Advertisement

Groundwater pp 112-127 | Cite as

Augmentation of Groundwater Resources through Aquifer Storage and Recovery (ASR) Method

  • C. Barber

Abstract

Augmentation of groundwater has been practiced for centuries, to allow more sustainable use of groundwater particularly for irrigation supplies. In general, recharge is achieved through surface infiltration into shallow, unconfined aquifers. More recently, aquifer storage and recovery (ASR) has been developed to allow direct injection into deeper aquifer systems, including those which contain poor quality groundwater (brackish to hyper saline) thereby creating freshwater storage where none existed previously. The main constraint to recharge by both infiltration and injection is pore clogging from particulates, from bio-film formation and chemical precipitation. The latter is brought about by reactions between infiltrating/injectant water and resident groundwater, and between these mixtures and mineral phases, which make up the aquifer matrix. These reactions can have adverse impacts not only on pore clogging, but also on degradation of groundwater quality, for example from solubilisation of iron, or formation of dissolved sulphides. Examples of approaches used to assess possible impact on groundwater quality are presented for an arid region in NW China where an assessment was made of storage of treated sewage effluent in an intermontane aquifer system prior to re-use. This involved on-site pilot studies and modeling. Approaches involving geo-chemical modeling and assessment of likely impacts of injection of potable water in confined aquifers in less arid southern Australia will also be presented, highlighting the difficulties in predicting reactions where little is known of the reactivity of injectant and groundwater with aquifer mineralogy.

Keywords

Groundwater Quality Groundwater Resource Injection Well Artificial Recharge Eastern Basin 
These keywords were added by machine and not by the authors. This process is experimental and the keywords may be updated as the learning algorithm improves.

Preview

Unable to display preview. Download preview PDF.

Unable to display preview. Download preview PDF.

References

  1. Barber, C. and Zhu, K. (1999). Augmentation of water supplies for irrigation: A feasibility study of the use of soil aquifer treatment, aquifer storage, recovery and reuse of wastewater in an intermontane basin, Gansu province, PR China. Proc. Intl Conference on Water Resource Management in Intermontane Basins, Chiang Mai, Thailand, 2–6 February, 1999. Water Research Centre, Chiang Mai University.Google Scholar
  2. Kanarek, A. and Michail, M. (1996). Groundwater recharge with municipal effluent: Dan region reclamation project, Israel. Water Science and Technology, 34: 227–233.CrossRefGoogle Scholar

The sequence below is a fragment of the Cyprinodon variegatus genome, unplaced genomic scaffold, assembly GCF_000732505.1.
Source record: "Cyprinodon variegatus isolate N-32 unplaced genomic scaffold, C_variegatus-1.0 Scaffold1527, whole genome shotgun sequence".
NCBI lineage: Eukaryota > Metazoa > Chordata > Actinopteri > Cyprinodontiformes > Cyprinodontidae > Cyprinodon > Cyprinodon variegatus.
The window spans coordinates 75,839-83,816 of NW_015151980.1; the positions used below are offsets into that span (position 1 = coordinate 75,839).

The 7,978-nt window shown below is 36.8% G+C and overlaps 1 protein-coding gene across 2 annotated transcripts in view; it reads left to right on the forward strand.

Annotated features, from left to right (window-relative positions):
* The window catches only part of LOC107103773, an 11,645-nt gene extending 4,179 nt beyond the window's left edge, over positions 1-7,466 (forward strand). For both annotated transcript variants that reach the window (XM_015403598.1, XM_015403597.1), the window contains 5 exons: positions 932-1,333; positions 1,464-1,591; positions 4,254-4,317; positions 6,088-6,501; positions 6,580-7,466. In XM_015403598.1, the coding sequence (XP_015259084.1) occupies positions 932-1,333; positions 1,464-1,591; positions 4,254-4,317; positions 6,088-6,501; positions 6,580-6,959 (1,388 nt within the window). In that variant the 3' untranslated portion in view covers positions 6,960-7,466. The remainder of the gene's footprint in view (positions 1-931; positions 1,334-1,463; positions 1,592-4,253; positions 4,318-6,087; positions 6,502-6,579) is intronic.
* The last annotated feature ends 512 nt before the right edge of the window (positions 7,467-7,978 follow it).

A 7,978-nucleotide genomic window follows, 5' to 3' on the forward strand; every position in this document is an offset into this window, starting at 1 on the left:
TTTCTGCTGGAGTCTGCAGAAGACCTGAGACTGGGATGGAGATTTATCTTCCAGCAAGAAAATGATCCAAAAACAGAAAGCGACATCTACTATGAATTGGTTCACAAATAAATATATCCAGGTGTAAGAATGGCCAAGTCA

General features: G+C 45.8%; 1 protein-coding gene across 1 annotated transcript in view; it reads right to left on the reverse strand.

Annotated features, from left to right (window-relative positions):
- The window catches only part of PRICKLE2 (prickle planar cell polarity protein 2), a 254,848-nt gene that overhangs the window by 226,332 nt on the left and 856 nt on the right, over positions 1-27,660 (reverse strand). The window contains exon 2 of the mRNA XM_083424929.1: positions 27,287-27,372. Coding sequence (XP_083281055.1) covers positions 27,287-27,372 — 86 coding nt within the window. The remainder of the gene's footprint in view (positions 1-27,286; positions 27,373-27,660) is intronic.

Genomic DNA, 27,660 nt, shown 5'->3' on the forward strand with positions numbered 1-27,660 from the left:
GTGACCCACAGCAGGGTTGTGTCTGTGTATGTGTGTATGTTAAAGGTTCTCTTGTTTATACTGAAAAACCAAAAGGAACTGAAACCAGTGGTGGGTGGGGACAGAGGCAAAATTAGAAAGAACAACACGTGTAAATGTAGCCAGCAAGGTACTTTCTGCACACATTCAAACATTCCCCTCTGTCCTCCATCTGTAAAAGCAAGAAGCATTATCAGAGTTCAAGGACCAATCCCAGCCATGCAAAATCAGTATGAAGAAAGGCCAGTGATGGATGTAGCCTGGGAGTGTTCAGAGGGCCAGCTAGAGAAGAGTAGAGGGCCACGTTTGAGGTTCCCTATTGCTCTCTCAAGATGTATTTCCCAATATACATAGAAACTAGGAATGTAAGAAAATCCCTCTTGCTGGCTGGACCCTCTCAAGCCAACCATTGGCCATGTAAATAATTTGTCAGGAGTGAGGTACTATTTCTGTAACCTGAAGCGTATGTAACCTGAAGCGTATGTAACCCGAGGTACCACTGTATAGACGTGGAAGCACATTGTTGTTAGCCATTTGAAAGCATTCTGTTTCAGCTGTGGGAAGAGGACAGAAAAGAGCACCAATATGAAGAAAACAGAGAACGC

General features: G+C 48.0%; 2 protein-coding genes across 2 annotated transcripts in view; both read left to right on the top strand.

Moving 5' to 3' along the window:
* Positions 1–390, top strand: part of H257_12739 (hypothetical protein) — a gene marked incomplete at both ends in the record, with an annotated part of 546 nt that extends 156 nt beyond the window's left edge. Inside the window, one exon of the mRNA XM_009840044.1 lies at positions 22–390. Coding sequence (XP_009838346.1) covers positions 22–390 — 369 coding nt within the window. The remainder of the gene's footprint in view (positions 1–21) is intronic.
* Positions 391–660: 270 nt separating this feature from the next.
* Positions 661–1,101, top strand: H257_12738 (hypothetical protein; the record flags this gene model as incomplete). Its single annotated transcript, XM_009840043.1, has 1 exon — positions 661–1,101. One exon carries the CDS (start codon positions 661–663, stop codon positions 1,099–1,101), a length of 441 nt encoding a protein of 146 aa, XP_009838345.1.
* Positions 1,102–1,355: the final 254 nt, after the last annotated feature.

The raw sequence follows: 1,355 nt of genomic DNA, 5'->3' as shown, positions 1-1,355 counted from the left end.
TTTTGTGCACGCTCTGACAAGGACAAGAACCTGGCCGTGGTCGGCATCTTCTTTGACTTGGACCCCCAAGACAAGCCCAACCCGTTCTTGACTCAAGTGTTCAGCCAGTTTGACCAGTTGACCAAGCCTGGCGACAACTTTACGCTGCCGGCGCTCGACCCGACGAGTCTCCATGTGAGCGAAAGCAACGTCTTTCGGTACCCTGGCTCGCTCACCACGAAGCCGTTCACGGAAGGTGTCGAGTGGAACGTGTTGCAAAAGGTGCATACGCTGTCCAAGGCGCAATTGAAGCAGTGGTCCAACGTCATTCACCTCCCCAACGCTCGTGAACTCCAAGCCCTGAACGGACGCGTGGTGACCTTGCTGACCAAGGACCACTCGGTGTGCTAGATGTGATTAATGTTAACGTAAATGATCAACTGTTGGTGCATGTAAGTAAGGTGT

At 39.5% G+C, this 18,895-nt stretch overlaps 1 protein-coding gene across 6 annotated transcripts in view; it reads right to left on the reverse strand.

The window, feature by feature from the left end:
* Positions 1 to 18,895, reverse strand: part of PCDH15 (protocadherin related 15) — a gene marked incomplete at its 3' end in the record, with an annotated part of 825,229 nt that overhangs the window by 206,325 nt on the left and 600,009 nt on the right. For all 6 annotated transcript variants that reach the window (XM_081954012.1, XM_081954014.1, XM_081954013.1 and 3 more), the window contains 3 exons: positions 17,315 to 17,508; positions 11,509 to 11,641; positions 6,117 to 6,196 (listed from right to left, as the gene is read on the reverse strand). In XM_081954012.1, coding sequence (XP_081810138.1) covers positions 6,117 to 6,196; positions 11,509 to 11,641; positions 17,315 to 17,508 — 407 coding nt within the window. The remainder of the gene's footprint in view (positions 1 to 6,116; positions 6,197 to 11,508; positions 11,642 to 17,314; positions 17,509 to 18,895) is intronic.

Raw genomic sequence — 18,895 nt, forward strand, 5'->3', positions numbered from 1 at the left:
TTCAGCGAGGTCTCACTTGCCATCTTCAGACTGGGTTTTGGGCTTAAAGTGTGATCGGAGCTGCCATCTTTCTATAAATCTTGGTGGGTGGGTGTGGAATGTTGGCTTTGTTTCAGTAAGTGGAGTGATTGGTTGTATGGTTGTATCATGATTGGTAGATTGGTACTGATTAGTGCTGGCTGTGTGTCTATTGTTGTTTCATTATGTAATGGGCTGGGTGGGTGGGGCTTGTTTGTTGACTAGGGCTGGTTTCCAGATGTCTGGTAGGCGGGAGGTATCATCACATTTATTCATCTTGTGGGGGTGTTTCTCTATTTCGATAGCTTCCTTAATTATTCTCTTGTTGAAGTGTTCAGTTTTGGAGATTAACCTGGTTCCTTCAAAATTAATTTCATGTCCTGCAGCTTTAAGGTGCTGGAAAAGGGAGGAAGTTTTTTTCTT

3. Parkhurst, D.L. and Appelo, C.A.J. (1999). User’s guide to PHREEQC (Version 2)—A computer program for speciation, batch-reaction, one-dimensional transport, and inverse geochemical calculations. U.S. Geological Survey Water-Resources Investigations Report 99-4259, 312 pp.Google Scholar
  4. Pavelic, P. and Dillon, P.J. (1997). Review of international experience in injecting natural and reclaimed waters into aquifers for storage and reuse. Centre for Groundwater Studies report No 74, May 1997.Google Scholar
  5. Pyne, R.D.G. (1995). Groundwater recharge and wells. A guide to aquifer storage and recovery. Lewis Publishers, Florida, USA.Google Scholar
  6. Rattray, K.J. (1998). Geochemical reactions induced in carbonate bearing aquifers through artificial recharge. Unpublished MSc Thesis. Flinders University of South Australia.Google Scholar
  7. Rattray, K.J., Martin, M. and Xu, C. (2001). Aquifer Storage and Recovery at Jandakot, Perth, Western Australia. Unpublished report. Water Corporation of Western Australia.Google Scholar
  8. Rinck-Pfeifer, S.M., Ragusa, S.R. and Vandevelde, T. (1998). Column experiments to evaluate clogging and biogeochemical reactions in the vicinity of an effluent injection well. Proc. 3rd Intl Symposium on Artificial Recharge of Groundwater—TISAR 98. 21–25 Sept. 1998, Amsterdam, Netherlands. J.H. Peters et al. (eds).Google Scholar
  9. Scatena, M.C. and Williamson, D.R. (1999). A potential role for artificial recharge in the Perth region: A pre-feasibility study. Centre for Groundwater Studies Report No. 84, August 1999.Google Scholar
  10. Stumm, W. and Morgan, J.J. (1996). Aquatic Chemistry, 3rd Edition. Wiley Interscience, New York.Google Scholar
  11. Thierrin, J., Davis, G.B., Barber, C., Patterson, B.M., Pribac, F., Power, T.R. and Lambert, M. (1993). Natural degradation of BTEX compounds and naphthalene in a sulphate reducing groundwater environment. Hydrological Sciences, 38(4): 309–322.CrossRefGoogle Scholar

Copyright information

© Capital Publishing Company 2007

Authors and Affiliations

  • C. Barber
    • 1
  1. 1.Center for Groundwater Studiesc/o Flinders UniversityAdelaideSouth Australia

Personalised recommendations